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Remembering My Grandmother

Edna White was not one for inactivity. When reflecting over the almost 45 years I had the honor of calling her Grandmother, I can barely recall a moment when she wasn't up and doing something. In the greater part of her 93 years, she was busy as a beaver. Bright eyed and bushy tailed: that was Edna Lois.

Some of my earliest memories of grandmother were of her cooking in the kitchen - a memory that would be recreated again and again throughout my life. I don't know when it happened exactly, but somewhere before I was old enough to know, Grandmother had become the Chef de Cuisine of southern cookin'. Maybe she learned this skill while growing up with very little in the Depression Era, learning to work magic with simple potatoes and onions. Maybe she learned this skill while raising 3 young children on the meager income my Papa was able to provide; but somewhere along the way, that woman learned to work the miraculous with her cast-iron skillet. And I guarantee: you could search the world over and never find anyone who could prepare cream corn like my Grandmother White. I'd bet the farm on that.

Grandmother always found a way after a family meal to make us a little something sweet. While we were eating, she was still standing in the Kitchen cooking. Busy, busy, Edna Lois. Countless times our family gathered around her little table to enjoy her delectable fried corn & fried 'taters with garden-raised purple-hull peas & vine-ripe tomatoes. And after the meal was done, we would push ourselves back from the table, bellies so full that the men folk would undo their belt buckles, and we all, with faces smiling, swore we couldn’t eat another bite. But right about that time, Grandmother Edna would say, “I’m poppin’ the fried pies out of the grease! Get ‘em while they’re hot.” Edna's Fried pies.  The “piece de resistance”. Those were the magic words – the words we needed to somehow, drag our already grease-ladened bellies over to the stove & make room for Grandmother's flaky, one-in-a-million fried pies. And though my Papa had sugar diabetes, Grandmother would always makes sure he had his share...and then fuss a conniption at him, screeching, "Daddy!" when, with a wink in his eye, he came back for seconds. But in Grandmother's kitchen, there was always room for more.

As much as I miss my Grandmother’s cooking, it’s not the apricot pies that were essential to our family; those disappeared in a flash. What was essential in that kitchen and in ALL of Grandmother's activity, was what remains to this day: the memories and foundation of a godly heritage that my Grandparents instilled around that table; a biblical bonding of love, peace, and relationship that was exemplified, not just in their home, but through their very lives. Edna Lois was rarely found sitting down, it is true; but when she did slow down long enough to be still, she was often found on her knees in prayer. I spent the summer of 1991 living with my Grandparents and I witnessed first hand that, as bed time settled in on their little house, they would turn around and make their couch and recliner an altar of intercession. I will never forget the sound of their cries rising like incense to the Lord. They cried out for their church. They cried out for the kids. They cried out for the grandkids. They unashamedly lifted their voices and added their prayers to the Great Cloud of witnesses in which they are now a part.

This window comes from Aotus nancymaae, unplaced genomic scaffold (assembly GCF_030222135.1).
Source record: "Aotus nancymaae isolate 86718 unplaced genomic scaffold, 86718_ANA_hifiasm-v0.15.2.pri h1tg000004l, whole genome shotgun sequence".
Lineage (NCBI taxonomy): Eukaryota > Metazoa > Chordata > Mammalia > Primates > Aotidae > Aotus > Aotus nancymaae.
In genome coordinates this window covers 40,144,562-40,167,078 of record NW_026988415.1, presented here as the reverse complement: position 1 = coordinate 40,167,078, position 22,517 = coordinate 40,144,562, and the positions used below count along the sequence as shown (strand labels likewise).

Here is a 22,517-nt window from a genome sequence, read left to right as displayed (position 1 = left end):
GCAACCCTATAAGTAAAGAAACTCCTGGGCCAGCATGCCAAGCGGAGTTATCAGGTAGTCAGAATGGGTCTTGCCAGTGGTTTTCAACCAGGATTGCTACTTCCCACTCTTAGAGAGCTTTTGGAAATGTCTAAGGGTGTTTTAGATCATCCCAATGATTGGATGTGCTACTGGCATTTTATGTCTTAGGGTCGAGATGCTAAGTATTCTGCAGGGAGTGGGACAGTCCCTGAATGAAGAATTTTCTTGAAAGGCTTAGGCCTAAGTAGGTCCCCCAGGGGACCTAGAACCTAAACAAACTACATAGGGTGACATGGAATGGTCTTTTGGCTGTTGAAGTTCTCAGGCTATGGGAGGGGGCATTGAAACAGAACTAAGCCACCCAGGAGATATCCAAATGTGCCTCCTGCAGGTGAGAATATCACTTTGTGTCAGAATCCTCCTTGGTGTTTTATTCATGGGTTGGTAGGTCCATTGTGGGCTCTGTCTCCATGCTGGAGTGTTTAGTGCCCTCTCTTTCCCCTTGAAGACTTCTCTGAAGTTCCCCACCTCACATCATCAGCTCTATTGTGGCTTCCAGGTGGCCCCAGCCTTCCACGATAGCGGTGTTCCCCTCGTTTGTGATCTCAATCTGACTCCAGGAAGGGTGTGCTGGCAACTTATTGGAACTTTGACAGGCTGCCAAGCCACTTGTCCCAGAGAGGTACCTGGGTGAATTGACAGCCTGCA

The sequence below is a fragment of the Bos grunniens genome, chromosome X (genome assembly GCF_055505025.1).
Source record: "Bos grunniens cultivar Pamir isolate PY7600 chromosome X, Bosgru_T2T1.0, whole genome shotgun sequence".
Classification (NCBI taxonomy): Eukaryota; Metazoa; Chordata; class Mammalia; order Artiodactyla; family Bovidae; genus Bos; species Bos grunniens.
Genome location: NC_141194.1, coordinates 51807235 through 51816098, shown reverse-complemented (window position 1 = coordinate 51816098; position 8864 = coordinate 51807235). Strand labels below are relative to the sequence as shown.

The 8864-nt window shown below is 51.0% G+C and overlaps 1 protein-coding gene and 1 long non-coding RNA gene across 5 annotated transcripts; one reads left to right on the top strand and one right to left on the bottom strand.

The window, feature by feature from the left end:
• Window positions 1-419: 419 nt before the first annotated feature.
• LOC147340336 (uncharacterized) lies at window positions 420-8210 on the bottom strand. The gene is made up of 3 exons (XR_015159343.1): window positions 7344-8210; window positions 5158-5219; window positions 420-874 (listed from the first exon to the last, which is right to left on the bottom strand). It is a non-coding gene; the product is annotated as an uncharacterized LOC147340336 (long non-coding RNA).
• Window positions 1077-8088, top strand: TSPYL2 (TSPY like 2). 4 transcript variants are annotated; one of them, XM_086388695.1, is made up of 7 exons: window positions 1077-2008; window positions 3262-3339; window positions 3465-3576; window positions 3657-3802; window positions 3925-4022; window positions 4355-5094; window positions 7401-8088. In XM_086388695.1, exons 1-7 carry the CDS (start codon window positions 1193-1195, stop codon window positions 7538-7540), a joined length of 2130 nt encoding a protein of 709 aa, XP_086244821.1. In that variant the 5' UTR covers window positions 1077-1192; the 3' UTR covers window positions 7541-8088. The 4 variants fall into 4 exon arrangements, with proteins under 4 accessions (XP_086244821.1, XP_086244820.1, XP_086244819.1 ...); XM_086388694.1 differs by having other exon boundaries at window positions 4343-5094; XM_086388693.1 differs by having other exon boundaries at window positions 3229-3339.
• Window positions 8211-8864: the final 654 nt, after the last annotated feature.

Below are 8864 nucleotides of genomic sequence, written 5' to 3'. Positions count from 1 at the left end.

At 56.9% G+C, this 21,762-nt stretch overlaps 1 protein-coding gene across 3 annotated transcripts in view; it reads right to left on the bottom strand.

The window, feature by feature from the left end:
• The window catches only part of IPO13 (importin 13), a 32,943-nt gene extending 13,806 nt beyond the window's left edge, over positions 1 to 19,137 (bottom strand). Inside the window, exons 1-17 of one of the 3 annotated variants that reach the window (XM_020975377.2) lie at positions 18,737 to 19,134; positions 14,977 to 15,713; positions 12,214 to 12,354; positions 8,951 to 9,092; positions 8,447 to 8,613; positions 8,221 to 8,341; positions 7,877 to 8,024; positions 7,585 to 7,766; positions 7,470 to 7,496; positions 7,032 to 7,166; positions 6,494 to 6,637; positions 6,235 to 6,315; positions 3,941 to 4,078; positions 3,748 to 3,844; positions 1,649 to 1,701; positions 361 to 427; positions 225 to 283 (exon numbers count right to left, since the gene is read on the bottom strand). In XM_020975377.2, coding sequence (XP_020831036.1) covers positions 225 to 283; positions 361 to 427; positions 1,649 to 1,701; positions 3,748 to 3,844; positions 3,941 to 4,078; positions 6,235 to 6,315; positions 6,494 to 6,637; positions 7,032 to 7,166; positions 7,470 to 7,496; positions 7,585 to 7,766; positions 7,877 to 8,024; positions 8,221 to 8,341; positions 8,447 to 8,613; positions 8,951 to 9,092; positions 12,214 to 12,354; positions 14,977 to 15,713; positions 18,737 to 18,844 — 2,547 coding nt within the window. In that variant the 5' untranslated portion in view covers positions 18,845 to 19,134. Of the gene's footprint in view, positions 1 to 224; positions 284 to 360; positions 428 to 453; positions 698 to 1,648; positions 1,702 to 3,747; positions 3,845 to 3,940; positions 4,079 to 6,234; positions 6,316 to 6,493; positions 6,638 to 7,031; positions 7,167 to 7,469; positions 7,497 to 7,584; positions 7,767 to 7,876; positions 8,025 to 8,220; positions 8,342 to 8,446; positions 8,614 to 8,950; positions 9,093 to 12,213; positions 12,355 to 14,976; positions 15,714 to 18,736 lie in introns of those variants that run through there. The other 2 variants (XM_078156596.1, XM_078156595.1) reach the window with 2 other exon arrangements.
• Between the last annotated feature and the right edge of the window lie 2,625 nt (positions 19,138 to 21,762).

Because of my grandparent’s faithfulness, ministers of the gospel have been raised up out of our family tree. Now the following generations gather their own families around their tables, and consistently share the Kingdom of God with their loved ones, occasionally over fried potatoes and cornbread. My Grandmother understood that true essentials are not weighed in the temporal pleasures of this life but in the eternal ones established in our hearts. My Grandmother understood this eternal principle: when the wise have feasted at the table of the Lord and find their heart so satisfied with His word that they think they can’t take in another morsel, they still hear the Spirit call from the kitchen, “I've got something sweet for you. Come, taste and see that I am good.” My Grandparents taught me it's not enough for a wise Believer to be satisfied with a “Sunday meal” in a church sermon or a one-time touch from the Lord at the altar. After all, in God’s family kitchen, there is always room for more. And that's the lesson my Grandmother taught me above all.


In all of her busy-as-a-beaver activity of cleaning this and cleaning that, Grandmother knew the call to “taste and see that the Lord is good” is the call to pull yourself away from whatever else has your attention - which in Edna's case, what held her attention ranged from sweeping leaves off of her roof when she was 80 years old to washing her dishes in the sink before she put them in the dishwasher. But she knew, to answer the Call to taste and see that the Lord is good meant she must push herself away from all of that and come get what the Lord has prepared at His table. And because she answered that call, she is now feasting on the Great Reward that her faith laid up for her in heaven and the Father is saying, "Well done,".

Edna Lois was never one for inactivity, and I know that still applies. And although heaven's streets won't need to be swept nor their dishes washed, I am certain she has found the very activity she was made for eternally: lifting her beautiful, endless song of worship to the Lamb who was slain; an activity she never has to stop. And maybe it's not theologically sound, but I can imagine now in Glory, that the table the Lord calls us to has more than just spiritual food on it: I bet it also has some gloriously prepared taters and cream corn, that even Heaven itself marvels at. I'd bet the farm on that.


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